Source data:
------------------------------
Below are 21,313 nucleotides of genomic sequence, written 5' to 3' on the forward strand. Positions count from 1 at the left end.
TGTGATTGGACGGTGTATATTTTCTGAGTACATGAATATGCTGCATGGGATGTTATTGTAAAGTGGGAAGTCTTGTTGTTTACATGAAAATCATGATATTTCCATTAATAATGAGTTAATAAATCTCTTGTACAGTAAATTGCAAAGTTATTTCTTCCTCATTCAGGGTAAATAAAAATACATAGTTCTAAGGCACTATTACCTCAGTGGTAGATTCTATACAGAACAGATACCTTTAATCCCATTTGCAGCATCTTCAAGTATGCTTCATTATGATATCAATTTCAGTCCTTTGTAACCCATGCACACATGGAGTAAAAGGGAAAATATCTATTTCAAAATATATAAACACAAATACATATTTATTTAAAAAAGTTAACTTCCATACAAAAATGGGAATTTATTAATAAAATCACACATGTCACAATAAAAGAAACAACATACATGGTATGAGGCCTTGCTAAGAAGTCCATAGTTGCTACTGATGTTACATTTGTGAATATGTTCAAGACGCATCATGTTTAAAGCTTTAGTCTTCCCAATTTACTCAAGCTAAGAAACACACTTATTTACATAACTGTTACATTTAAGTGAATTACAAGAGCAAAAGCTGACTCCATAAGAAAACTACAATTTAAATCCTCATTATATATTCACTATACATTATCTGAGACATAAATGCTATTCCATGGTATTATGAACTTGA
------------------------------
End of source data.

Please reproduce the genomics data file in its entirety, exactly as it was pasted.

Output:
Below are 21,313 nucleotides of genomic sequence, written 5' to 3' on the forward strand. Positions count from 1 at the left end.
TGTGATTGGACGGTGTATATTTTCTGAGTACATGAATATGCTGCATGGGATGTTATTGTAAAGTGGGAAGTCTTGTTGTTTACATGAAAATCATGATATTTCCATTAATAATGAGTTAATAAATCTCTTGTACAGTAAATTGCAAAGTTATTTCTTCCTCATTCAGGGTAAATAAAAATACATAGTTCTAAGGCACTATTACCTCAGTGGTAGATTCTATACAGAACAGATACCTTTAATCCCATTTGCAGCATCTTCAAGTATGCTTCATTATGATATCAATTTCAGTCCTTTGTAACCCATGCACACATGGAGTAAAAGGGAAAATATCTATTTCAAAATATATAAACACAAATACATATTTATTTAAAAAAGTTAACTTCCATACAAAAATGGGAATTTATTAATAAAATCACACATGTCACAATAAAAGAAACAACATACATGGTATGAGGCCTTGCTAAGAAGTCCATAGTTGCTACTGATGTTACATTTGTGAATATGTTCAAGACGCATCATGTTTAAAGCTTTAGTCTTCCCAATTTACTCAAGCTAAGAAACACACTTATTTACATAACTGTTACATTTAAGTGAATTACAAGAGCAAAAGCTGACTCCATAAGAAAACTACAATTTAAATCCTCATTATATATTCACTATACATTATCTGAGACATAAATGCTATTCCATGGTATTATGAACTTGA